But, on a whim, I wandered into a furniture store here in town and within two seconds, spotted what was possibly the perfect sofa. It was a non-leather, somewhat retro but also somewhat contemporary, simple sofa. The floor sample was red with some atrocious geometric-printed pillows, but it was cute. Because I don’t trust my impulsive nature, I noted the location of the sofa and then walked around the store, faced with more fugly pillow-armed, brass tacky, Brady Bunch print sofas. Then I returned to the red sofa grouping again and once more admired the simple styling. In fact, it was everything I wanted. No tacks, no pattern (except for the pillows, which would be pitched anyway), wooden legs, everything I had in mind when I envisioned a perfect fabric-covered sofa. Then I noticed that it was on sale. For about half the price that I would have expected to pay. I decided that it wouldn’t hurt to check into different fabric choices, since while I had toyed with the idea of having a really bold color in the living room and I did really like the particular shade of red, it was a little too much and I decided that it didn’t go with my idea of living room zen (which involves variations of black, muted white, grey and wood tones and perhaps a butler bringing me a spot of tea while classical music plays lightly in the background). I found a salesman and asked what the fabric options were for that particular sofa. He basically gestured at the fabric wall and told me to find something I liked. I dug through a bunch of patterns (florals! Gah!) and then found the same red that was currently on the floor sample, along with the variations of that particular sans pattern fabric. They were all fug, with the exception of the black (which would be too severe for such a large thing in our tiny 50’s-era living room) and the charcoal (a smoky grey). I pulled the charcoal off the hanger and then draped it over the floor sample.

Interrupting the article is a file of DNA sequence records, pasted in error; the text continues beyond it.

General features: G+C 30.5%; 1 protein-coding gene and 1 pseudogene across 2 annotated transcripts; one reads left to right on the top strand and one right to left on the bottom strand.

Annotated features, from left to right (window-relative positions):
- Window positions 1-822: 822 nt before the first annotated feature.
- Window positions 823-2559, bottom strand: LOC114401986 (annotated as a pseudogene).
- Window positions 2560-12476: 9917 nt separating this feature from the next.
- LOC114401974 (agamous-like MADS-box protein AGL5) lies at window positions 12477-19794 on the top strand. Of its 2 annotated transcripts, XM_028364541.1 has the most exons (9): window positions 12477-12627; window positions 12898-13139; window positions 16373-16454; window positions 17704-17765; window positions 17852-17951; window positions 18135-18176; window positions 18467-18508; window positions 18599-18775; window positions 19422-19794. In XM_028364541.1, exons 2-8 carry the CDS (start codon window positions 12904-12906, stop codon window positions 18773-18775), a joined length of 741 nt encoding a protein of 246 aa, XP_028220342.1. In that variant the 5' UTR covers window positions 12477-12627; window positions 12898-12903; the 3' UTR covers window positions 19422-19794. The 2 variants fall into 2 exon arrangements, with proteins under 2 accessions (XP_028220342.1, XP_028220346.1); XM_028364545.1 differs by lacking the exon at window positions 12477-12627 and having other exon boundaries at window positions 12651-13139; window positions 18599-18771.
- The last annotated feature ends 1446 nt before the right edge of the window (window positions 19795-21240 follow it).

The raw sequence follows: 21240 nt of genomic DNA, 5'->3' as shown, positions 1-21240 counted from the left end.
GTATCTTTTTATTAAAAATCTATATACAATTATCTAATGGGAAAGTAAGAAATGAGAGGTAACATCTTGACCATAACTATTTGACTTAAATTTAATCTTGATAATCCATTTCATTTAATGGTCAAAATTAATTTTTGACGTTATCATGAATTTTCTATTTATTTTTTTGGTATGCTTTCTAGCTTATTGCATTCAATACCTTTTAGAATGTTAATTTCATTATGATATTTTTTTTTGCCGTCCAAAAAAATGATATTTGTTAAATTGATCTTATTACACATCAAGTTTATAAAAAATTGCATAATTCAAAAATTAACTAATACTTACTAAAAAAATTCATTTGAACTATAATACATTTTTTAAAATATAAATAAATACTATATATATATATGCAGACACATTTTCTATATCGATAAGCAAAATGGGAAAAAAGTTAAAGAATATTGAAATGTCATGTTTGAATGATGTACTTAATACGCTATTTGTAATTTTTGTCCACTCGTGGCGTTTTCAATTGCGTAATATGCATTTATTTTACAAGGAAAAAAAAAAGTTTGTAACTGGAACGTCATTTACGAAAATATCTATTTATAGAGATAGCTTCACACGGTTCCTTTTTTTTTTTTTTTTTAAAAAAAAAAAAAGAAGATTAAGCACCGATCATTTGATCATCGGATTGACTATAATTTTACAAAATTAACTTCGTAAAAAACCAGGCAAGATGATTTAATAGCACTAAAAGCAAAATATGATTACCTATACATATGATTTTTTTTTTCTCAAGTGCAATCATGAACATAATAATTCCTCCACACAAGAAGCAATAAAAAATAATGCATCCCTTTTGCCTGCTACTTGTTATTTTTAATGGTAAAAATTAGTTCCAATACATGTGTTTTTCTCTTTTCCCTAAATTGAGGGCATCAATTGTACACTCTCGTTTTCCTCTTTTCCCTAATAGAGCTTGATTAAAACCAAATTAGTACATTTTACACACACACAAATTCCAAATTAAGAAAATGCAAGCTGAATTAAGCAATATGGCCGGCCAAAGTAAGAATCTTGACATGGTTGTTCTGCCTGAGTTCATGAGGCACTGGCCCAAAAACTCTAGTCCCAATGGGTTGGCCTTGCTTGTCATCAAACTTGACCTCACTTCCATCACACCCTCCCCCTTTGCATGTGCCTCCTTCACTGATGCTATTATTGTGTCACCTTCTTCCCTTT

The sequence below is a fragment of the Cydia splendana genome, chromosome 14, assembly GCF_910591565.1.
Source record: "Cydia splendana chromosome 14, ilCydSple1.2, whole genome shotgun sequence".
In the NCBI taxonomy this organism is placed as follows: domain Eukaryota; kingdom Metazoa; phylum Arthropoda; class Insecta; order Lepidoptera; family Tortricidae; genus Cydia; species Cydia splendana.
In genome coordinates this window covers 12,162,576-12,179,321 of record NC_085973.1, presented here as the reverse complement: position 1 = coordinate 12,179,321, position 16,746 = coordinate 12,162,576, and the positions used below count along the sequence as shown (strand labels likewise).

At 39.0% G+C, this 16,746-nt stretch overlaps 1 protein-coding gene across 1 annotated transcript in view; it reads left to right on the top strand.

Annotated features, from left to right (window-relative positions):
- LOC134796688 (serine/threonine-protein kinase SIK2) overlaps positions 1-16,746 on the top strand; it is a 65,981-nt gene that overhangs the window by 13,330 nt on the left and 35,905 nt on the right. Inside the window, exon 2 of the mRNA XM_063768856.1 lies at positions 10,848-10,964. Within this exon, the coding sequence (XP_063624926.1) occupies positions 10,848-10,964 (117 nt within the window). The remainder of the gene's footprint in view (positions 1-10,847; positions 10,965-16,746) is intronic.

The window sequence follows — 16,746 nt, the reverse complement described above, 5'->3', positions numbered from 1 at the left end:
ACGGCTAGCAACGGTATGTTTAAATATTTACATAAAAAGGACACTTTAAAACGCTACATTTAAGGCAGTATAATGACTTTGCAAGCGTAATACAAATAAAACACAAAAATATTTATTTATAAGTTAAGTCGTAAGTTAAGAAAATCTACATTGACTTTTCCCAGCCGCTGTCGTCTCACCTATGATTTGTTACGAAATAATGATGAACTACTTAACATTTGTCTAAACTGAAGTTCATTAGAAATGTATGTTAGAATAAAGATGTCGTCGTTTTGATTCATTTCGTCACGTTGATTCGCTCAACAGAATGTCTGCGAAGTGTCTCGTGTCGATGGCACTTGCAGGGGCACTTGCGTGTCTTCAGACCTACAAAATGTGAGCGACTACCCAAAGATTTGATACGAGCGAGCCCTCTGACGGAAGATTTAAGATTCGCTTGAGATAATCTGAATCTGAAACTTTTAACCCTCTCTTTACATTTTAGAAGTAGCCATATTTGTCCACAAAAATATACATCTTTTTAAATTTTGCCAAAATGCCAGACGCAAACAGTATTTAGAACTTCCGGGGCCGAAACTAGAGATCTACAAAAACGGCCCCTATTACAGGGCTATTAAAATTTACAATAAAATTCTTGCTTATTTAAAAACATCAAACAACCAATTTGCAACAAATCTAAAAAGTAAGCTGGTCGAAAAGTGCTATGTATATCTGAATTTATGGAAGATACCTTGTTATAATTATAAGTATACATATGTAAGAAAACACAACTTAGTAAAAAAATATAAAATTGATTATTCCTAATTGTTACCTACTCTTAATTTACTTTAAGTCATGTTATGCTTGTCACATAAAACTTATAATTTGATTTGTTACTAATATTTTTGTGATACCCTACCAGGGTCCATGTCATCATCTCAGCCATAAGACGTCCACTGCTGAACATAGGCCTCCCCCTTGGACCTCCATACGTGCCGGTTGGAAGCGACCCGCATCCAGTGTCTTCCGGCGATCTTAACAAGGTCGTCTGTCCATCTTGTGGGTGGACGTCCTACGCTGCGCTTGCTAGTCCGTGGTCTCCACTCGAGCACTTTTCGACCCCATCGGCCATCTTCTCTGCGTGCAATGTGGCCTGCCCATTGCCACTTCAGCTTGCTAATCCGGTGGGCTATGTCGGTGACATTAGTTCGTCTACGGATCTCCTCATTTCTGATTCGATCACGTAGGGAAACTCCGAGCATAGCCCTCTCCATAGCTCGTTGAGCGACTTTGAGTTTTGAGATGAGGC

Also, the price was so low that I could buy the chaise as well. I’ve always wanted a chaise. Ever since I was a kid and saw one on The Addam’s Family. Then in junior high I actually saw one in my friend Erika’s house and realized that they weren’t just television props. Yes. And since I’d be losing my corner spot in the L-shaped sectional, it would be my spot for watching movies. Yes. A sofa and a chaise. Lovely.